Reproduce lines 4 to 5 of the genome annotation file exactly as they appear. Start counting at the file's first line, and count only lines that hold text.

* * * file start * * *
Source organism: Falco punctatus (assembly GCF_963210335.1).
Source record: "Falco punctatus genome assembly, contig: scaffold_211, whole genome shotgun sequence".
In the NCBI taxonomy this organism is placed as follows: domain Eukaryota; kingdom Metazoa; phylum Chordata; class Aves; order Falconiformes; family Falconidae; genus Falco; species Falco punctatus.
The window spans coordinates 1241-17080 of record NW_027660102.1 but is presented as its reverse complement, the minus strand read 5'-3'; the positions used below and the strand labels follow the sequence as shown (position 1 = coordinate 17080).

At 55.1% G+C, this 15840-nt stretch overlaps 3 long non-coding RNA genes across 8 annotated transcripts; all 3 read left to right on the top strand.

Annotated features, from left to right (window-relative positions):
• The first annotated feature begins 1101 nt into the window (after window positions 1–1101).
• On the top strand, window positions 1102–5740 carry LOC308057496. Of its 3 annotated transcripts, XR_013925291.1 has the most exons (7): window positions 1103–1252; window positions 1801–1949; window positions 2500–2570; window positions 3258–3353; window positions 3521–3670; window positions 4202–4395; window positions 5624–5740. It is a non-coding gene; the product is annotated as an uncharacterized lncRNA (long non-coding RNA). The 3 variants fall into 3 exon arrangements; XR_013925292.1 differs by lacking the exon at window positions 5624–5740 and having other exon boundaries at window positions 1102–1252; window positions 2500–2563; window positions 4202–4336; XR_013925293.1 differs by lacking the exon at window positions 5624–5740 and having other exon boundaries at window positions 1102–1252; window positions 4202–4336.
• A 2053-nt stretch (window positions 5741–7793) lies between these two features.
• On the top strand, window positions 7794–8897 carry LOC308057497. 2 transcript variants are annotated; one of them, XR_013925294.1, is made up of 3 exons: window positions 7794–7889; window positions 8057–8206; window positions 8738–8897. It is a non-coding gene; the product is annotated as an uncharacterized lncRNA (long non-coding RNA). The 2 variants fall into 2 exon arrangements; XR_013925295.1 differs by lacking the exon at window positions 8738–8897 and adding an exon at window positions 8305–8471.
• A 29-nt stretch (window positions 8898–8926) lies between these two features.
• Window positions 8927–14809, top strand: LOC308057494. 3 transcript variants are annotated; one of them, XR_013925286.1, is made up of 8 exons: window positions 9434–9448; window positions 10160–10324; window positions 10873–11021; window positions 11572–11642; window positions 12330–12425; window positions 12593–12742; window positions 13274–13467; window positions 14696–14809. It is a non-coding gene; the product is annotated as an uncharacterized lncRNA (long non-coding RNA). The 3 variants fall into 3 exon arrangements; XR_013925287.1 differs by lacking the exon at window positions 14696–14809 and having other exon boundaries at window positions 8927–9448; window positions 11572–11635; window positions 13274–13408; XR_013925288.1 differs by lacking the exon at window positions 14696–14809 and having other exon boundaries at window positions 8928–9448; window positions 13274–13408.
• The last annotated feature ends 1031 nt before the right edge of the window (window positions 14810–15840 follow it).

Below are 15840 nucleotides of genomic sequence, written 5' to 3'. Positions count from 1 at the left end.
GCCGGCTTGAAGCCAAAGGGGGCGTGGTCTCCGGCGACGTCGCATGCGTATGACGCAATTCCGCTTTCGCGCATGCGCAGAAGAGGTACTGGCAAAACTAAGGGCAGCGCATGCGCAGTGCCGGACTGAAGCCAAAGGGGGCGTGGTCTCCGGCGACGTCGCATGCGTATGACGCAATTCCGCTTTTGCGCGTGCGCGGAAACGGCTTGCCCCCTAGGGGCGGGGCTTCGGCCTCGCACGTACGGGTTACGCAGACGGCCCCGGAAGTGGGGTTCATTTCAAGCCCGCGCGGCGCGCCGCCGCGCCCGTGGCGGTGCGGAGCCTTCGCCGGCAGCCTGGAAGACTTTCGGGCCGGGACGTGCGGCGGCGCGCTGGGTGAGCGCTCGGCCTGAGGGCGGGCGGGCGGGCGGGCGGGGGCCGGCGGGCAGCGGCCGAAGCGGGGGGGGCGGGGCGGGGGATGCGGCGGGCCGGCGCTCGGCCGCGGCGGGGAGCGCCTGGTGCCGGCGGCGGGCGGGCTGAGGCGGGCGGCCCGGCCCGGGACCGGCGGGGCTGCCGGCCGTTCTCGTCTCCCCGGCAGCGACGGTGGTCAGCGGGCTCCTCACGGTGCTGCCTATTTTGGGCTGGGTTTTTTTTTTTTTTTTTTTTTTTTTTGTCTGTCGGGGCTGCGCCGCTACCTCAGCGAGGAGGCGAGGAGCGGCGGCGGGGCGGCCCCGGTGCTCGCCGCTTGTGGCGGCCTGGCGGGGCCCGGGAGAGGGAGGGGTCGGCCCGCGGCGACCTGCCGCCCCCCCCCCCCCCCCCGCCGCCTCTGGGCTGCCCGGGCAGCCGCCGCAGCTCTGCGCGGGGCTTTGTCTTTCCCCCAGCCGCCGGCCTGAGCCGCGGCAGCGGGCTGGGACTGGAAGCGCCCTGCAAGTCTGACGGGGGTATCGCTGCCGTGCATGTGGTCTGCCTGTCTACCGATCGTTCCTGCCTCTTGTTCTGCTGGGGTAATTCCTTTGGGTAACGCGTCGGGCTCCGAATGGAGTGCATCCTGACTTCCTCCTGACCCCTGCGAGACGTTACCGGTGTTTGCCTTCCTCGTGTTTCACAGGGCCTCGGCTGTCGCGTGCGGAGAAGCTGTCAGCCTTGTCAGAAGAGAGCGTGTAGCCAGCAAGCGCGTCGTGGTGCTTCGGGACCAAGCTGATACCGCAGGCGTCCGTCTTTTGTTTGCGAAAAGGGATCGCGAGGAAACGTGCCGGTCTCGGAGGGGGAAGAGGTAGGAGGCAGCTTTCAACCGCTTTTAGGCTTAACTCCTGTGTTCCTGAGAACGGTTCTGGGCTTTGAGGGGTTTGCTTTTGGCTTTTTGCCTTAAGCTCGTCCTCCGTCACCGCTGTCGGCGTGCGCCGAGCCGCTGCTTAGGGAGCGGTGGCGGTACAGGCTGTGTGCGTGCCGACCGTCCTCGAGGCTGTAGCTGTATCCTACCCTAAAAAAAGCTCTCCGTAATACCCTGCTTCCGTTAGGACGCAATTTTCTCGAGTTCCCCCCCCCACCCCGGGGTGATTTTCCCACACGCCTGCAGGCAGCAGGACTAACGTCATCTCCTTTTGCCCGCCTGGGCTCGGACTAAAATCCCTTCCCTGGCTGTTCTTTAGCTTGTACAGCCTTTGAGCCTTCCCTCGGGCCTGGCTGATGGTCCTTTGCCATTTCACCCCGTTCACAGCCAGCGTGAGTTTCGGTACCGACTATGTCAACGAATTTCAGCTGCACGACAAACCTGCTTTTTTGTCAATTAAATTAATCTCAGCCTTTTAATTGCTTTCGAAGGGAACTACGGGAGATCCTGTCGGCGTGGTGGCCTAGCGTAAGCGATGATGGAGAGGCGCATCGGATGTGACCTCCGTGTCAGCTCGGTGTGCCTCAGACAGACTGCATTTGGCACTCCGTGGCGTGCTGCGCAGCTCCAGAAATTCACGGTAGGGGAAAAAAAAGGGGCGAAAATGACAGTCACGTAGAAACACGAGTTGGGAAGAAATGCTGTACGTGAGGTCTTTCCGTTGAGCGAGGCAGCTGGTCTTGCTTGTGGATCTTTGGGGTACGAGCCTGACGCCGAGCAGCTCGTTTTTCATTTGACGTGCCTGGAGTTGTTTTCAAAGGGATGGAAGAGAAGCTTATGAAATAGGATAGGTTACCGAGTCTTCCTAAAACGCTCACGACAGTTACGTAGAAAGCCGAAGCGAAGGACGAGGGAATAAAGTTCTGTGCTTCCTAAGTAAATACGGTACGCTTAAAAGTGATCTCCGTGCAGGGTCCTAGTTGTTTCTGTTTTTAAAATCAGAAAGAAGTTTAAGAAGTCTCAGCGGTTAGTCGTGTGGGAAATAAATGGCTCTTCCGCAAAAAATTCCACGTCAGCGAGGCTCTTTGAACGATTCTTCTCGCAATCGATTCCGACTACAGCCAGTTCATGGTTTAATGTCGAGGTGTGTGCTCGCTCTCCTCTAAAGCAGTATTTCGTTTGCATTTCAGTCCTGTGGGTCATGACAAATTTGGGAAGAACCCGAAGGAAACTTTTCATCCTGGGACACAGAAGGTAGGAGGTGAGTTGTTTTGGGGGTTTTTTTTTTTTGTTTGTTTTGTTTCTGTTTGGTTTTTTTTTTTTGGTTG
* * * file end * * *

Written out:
The window spans coordinates 1241-17080 of record NW_027660102.1 but is presented as its reverse complement, the minus strand read 5'-3'; the positions used below and the strand labels follow the sequence as shown (position 1 = coordinate 17080).

At 55.1% G+C, this 15840-nt stretch overlaps 3 long non-coding RNA genes across 8 annotated transcripts; all 3 read left to right on the top strand.